"Walt Disney Company said Thursday it planned to open its first store in mainland China by the middle of next year as it moves to further expand its presence in the fast-growing market.
The US entertainment giant said its strategy would be to secure locations in upscale shopping centres and department stores, where it will open Disney Stores similar to those in Europe and North America.
"The kids? branded retail market in China is growing and we are uniquely positioned to provide a family shopping environment," Stanley Cheung, Disney's Greater China executive vice president and managing director, said in a statement.
"Our Disney Stores aim to deliver the best 30 minutes of a child's day," he added.
The company did not say how many stores it aimed to open in China.
Outside China, Disney said it was on track to add more than 25 new and remodelled stores this year and ultimately planned to refresh its more than 350 locations worldwide."
About Shanghaî, now: "Shanghai Mayor Han Zheng said in his annual report earlier this month that the city would push to start work this year on a Disney Park that is reportedly scheduled to open in 2014.
However, Disney has said although its discussions with the Shanghai government were advancing, China's central government has yet to approve the joint venture companies and regulatory requirements for the project."
But, in another news called "Shanghai plans to avoid a 'Mickey Mouse' operation" we can read that the financial debate is not over yet and that political consultants wants "to try to lower the risk of building a money-losing park". Here is the full China Daily article:
"Political consultants to the Shanghai municipal government urged the city to get more deeply involved in its joint venture with Walt Disney Co before signing the final agreements on Shanghai Disneyland.
Tu Haiming, president and general manager of Shanghai Hodoor Real Estate Development Company and a member of Shanghai People's Political Consultative Conference, said the city should avoid a similar scenario to that which occurred at Hong Kong Disneyland, which took five years to turn a profit.
"We need to try to lower the risk of building a money-losing park and the solution lies in participating in more of Walt Disney's most profitable businesses such as the Disney Channel, the Disneyland Hotel and Disney's English teaching program in China," said Tu in a proposal to the city's political consultative body.
In the same proposal, Tu noted that Shanghai's upcoming Disneyland is 57 percent owned by Shanghai Shendi Group, a State-owned company specifically established for the project in August, and 43 percent owned by Walt Disney Co.
"The distribution ratio between US and Chinese investors (in the project) is exactly the same as it was with Hong Kong Disneyland," said Tu.
Hong Kong Disneyland, which opened in 2005, reported its first pre-tax profit on Tuesday, after more than five years of operation.
Its pre-tax profit for the 2010 fiscal year, which ended on Oct 2, was HK$221 million ($28.4 million), compared with a loss of HK$70 million in the previous fiscal year, the company said in a statement.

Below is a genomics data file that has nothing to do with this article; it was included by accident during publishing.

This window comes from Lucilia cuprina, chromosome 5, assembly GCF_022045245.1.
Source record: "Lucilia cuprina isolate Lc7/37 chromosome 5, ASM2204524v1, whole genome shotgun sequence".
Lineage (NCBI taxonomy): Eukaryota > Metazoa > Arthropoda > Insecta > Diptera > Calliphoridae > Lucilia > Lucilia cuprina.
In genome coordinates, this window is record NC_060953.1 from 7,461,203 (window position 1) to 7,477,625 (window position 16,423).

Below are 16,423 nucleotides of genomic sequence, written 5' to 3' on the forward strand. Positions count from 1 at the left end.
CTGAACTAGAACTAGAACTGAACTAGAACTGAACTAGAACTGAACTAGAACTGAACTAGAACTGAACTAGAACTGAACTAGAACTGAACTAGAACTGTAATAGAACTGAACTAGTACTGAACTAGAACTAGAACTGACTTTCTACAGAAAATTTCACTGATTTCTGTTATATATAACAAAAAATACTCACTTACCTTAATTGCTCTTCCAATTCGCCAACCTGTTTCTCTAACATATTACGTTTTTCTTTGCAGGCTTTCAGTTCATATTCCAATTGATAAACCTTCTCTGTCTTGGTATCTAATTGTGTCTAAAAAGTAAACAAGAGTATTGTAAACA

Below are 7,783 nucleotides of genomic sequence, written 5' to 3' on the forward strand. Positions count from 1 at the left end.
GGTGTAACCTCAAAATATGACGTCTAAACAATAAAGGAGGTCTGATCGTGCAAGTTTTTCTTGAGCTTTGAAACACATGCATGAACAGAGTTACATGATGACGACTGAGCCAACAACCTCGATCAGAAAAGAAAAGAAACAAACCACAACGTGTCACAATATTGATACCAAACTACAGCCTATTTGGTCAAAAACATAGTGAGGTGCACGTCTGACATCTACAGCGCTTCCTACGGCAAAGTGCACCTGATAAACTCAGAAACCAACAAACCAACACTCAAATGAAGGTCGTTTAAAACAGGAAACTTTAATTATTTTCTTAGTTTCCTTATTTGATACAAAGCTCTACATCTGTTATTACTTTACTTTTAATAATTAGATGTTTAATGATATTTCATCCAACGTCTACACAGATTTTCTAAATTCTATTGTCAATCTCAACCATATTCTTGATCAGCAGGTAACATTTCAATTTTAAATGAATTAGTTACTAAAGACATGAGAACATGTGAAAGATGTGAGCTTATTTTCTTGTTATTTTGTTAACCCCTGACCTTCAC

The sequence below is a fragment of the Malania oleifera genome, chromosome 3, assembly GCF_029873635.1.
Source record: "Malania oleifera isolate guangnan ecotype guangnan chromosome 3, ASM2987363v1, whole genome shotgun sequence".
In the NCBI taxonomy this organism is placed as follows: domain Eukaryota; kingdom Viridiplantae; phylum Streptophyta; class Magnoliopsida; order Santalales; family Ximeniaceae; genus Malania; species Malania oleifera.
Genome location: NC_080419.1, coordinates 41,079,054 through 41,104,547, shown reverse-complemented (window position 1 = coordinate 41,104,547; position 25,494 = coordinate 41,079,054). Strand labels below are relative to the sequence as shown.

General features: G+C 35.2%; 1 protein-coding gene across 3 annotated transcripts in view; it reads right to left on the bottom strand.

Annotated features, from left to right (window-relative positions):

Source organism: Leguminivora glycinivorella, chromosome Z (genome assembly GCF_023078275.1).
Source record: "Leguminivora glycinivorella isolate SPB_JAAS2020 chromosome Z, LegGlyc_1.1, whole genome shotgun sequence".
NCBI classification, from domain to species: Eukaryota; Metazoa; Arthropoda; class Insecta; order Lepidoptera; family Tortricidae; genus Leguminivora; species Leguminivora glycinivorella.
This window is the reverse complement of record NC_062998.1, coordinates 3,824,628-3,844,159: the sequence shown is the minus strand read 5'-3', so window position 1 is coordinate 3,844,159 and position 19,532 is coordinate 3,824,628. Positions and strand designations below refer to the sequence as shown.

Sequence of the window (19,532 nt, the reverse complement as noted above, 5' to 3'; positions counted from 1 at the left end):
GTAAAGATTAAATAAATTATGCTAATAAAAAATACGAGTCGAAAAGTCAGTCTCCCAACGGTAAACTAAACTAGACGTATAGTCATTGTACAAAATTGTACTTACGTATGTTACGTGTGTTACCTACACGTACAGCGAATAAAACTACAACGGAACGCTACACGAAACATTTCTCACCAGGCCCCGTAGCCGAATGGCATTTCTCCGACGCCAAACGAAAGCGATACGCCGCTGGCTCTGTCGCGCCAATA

"The concept of cost-control should be built into the Shanghai project right from the initial stage," said Tu. "Shanghai Disneyland should be a good compromise between the needs of its Chinese customers and being pure American.
Chang Qing, another member of Shanghai People's Political Consultative Conference, said: "We don't need to import an American theme park to Shanghai - if Disney wants to stay here, it needs to be creative in terms of including Chinese culture".
Compared with Hong Kong's Disneyland, the Tokyo Disneyland model has instead proven to be a winner.
Oriental Land Company, Walt Disney Co's Japanese partner, has entered into a licensing agreement with the US-based company at a cost of $51 million a year.
Disney licensed its names and characters and acted as a consultant in the park's construction and operation. It is also involved in the associated hotels.
Qi Xiaozhai, director of Shanghai Commercial Economic Research Center, said Tu's proposal provides valuable insights.
Facilities for meetings, conferences and exhibitions in the nearby area will be promoted in Shanghai's southeast corner as the upcoming theme park finds its home in Pudong, said Qi.
Shanghai Disneyland, which will be finished in 2014, will be the US entertainment giant's third theme park in Asia after Tokyo and Hong Kong."
And one last news for the road: "Plans for Shanghai Disneyland could include a major media agreement between Walt Disney Co and the Shanghai government that could give the company unrivalled access to the market, documents obtained by Reuters show.
The joint venture agreement would give Disney a huge advantage over U.S. media rivals by allowing it to bypass foreign film import quotas and summer and holiday blackout periods, as well as television censorship, both imposed by the central government."
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Text: copyright AFP and China Daily